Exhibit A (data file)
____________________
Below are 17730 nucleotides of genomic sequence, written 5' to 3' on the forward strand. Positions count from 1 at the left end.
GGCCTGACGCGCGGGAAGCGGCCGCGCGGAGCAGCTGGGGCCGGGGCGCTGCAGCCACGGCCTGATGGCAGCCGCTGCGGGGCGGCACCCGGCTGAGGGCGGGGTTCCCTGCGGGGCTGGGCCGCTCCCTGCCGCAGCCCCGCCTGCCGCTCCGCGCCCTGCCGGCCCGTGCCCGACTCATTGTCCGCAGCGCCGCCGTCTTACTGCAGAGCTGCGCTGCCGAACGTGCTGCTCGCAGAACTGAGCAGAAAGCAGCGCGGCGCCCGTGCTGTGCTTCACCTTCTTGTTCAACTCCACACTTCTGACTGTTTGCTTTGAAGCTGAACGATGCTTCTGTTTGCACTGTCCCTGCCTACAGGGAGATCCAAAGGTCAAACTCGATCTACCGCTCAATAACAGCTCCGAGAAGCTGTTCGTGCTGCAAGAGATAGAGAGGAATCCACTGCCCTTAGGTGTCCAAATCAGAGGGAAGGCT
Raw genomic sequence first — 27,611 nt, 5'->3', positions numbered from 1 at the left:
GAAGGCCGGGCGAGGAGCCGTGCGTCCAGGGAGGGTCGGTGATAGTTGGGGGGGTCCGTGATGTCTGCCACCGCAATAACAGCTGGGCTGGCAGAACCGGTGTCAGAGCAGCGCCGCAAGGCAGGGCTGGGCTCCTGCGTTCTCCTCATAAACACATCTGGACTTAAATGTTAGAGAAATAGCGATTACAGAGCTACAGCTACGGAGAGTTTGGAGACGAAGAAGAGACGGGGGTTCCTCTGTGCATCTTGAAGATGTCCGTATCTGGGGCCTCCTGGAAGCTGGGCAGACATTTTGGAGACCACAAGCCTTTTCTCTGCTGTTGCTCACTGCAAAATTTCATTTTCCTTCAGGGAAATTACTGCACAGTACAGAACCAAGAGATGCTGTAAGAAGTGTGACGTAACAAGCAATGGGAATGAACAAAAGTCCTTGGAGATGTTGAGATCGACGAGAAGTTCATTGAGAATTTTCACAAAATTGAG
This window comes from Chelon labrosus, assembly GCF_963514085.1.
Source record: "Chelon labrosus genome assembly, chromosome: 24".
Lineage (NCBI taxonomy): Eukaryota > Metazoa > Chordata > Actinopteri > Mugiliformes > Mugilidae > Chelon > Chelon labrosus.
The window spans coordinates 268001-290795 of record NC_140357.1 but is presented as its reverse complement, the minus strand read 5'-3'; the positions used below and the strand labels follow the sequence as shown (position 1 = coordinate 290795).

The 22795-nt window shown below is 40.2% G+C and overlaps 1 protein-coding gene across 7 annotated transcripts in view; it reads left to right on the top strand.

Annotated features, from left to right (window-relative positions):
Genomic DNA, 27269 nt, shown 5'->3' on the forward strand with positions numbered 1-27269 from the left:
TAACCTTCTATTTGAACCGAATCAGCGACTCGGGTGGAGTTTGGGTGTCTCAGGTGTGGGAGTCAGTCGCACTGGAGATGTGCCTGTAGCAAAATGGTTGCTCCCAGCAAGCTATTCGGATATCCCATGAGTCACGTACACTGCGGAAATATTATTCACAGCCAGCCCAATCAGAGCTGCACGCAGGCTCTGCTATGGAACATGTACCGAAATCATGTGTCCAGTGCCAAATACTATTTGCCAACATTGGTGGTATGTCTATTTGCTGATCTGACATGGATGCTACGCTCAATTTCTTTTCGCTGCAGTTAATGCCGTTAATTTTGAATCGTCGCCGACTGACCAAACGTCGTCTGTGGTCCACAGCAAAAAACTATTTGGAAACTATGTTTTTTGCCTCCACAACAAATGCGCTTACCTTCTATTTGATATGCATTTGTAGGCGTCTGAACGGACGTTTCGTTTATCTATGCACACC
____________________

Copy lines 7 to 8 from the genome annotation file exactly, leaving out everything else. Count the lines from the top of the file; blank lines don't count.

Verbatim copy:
Lineage (NCBI taxonomy): Eukaryota > Metazoa > Chordata > Actinopteri > Mugiliformes > Mugilidae > Chelon > Chelon labrosus.
The window spans coordinates 268001-290795 of record NC_140357.1 but is presented as its reverse complement, the minus strand read 5'-3'; the positions used below and the strand labels follow the sequence as shown (position 1 = coordinate 290795).